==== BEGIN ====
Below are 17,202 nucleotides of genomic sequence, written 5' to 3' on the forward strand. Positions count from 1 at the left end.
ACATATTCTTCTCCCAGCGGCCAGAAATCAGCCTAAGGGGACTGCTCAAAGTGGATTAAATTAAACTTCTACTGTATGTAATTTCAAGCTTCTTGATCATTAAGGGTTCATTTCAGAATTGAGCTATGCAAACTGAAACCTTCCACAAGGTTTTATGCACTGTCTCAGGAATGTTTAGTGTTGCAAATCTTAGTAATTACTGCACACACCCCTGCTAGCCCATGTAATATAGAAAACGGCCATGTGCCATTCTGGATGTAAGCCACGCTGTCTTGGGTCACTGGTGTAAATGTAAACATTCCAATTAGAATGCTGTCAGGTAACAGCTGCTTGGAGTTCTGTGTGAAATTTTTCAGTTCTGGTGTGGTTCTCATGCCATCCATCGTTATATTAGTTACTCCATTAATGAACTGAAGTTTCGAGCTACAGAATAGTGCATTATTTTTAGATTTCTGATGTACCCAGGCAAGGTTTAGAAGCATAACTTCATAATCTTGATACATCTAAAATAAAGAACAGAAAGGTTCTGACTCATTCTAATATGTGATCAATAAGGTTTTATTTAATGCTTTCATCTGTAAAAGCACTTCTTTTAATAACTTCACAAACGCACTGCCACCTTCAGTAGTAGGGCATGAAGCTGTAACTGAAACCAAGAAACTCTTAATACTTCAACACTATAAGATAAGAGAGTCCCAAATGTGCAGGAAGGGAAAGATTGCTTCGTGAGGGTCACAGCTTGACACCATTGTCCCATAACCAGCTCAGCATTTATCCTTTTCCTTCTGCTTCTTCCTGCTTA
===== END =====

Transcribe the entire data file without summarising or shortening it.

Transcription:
Below are 17,202 nucleotides of genomic sequence, written 5' to 3' on the forward strand. Positions count from 1 at the left end.
ACATATTCTTCTCCCAGCGGCCAGAAATCAGCCTAAGGGGACTGCTCAAAGTGGATTAAATTAAACTTCTACTGTATGTAATTTCAAGCTTCTTGATCATTAAGGGTTCATTTCAGAATTGAGCTATGCAAACTGAAACCTTCCACAAGGTTTTATGCACTGTCTCAGGAATGTTTAGTGTTGCAAATCTTAGTAATTACTGCACACACCCCTGCTAGCCCATGTAATATAGAAAACGGCCATGTGCCATTCTGGATGTAAGCCACGCTGTCTTGGGTCACTGGTGTAAATGTAAACATTCCAATTAGAATGCTGTCAGGTAACAGCTGCTTGGAGTTCTGTGTGAAATTTTTCAGTTCTGGTGTGGTTCTCATGCCATCCATCGTTATATTAGTTACTCCATTAATGAACTGAAGTTTCGAGCTACAGAATAGTGCATTATTTTTAGATTTCTGATGTACCCAGGCAAGGTTTAGAAGCATAACTTCATAATCTTGATACATCTAAAATAAAGAACAGAAAGGTTCTGACTCATTCTAATATGTGATCAATAAGGTTTTATTTAATGCTTTCATCTGTAAAAGCACTTCTTTTAATAACTTCACAAACGCACTGCCACCTTCAGTAGTAGGGCATGAAGCTGTAACTGAAACCAAGAAACTCTTAATACTTCAACACTATAAGATAAGAGAGTCCCAAATGTGCAGGAAGGGAAAGATTGCTTCGTGAGGGTCACAGCTTGACACCATTGTCCCATAACCAGCTCAGCATTTATCCTTTTCCTTCTGCTTCTTCCTGCTTA